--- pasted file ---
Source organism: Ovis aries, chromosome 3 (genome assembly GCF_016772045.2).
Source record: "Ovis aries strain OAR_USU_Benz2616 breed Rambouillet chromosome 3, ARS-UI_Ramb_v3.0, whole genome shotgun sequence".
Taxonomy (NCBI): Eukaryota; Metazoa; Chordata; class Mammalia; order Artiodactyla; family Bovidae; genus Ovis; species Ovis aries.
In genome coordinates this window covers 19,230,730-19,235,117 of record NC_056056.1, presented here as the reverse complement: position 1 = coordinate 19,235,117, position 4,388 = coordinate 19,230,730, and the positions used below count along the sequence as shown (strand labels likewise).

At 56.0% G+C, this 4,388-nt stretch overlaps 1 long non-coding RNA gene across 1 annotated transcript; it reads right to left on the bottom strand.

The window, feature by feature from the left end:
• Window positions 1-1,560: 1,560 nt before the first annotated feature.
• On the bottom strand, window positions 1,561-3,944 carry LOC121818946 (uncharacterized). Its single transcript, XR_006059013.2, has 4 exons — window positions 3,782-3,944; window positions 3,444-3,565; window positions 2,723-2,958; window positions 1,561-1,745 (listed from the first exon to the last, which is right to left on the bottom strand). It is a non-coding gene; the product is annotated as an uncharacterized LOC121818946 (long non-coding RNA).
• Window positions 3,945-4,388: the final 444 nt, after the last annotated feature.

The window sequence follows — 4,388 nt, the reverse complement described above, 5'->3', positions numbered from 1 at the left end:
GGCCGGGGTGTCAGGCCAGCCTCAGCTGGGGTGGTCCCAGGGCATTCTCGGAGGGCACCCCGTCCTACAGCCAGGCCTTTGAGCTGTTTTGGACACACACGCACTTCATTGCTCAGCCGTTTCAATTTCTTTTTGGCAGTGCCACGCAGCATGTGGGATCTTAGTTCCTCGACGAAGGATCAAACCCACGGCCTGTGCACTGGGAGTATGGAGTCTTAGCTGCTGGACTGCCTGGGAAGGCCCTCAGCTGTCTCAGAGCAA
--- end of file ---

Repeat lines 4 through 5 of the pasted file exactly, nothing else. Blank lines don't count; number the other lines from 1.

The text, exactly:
In genome coordinates this window covers 19,230,730-19,235,117 of record NC_056056.1, presented here as the reverse complement: position 1 = coordinate 19,235,117, position 4,388 = coordinate 19,230,730, and the positions used below count along the sequence as shown (strand labels likewise).

At 56.0% G+C, this 4,388-nt stretch overlaps 1 long non-coding RNA gene across 1 annotated transcript; it reads right to left on the bottom strand.